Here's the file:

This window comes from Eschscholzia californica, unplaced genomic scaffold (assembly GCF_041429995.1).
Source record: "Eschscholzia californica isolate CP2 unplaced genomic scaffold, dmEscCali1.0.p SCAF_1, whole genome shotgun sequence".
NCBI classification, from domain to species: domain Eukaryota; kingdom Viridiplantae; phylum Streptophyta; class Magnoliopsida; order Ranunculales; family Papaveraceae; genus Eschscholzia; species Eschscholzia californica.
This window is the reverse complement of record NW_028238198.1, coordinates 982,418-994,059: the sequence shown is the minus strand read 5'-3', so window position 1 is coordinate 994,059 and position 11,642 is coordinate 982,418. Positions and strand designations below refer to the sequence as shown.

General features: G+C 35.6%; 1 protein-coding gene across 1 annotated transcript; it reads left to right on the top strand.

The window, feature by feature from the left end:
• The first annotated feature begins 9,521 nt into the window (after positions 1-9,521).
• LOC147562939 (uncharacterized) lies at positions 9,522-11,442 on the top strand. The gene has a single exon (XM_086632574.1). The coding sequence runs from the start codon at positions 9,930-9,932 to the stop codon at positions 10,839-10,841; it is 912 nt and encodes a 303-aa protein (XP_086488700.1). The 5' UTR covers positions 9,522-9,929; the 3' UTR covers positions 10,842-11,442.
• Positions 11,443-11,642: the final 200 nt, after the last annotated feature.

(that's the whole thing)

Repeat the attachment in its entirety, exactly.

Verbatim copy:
This window comes from Eschscholzia californica, unplaced genomic scaffold (assembly GCF_041429995.1).
Source record: "Eschscholzia californica isolate CP2 unplaced genomic scaffold, dmEscCali1.0.p SCAF_1, whole genome shotgun sequence".
NCBI classification, from domain to species: domain Eukaryota; kingdom Viridiplantae; phylum Streptophyta; class Magnoliopsida; order Ranunculales; family Papaveraceae; genus Eschscholzia; species Eschscholzia californica.
This window is the reverse complement of record NW_028238198.1, coordinates 982,418-994,059: the sequence shown is the minus strand read 5'-3', so window position 1 is coordinate 994,059 and position 11,642 is coordinate 982,418. Positions and strand designations below refer to the sequence as shown.

General features: G+C 35.6%; 1 protein-coding gene across 1 annotated transcript; it reads left to right on the top strand.

The window, feature by feature from the left end:
• The first annotated feature begins 9,521 nt into the window (after positions 1-9,521).
• LOC147562939 (uncharacterized) lies at positions 9,522-11,442 on the top strand. The gene has a single exon (XM_086632574.1). The coding sequence runs from the start codon at positions 9,930-9,932 to the stop codon at positions 10,839-10,841; it is 912 nt and encodes a 303-aa protein (XP_086488700.1). The 5' UTR covers positions 9,522-9,929; the 3' UTR covers positions 10,842-11,442.
• Positions 11,443-11,642: the final 200 nt, after the last annotated feature.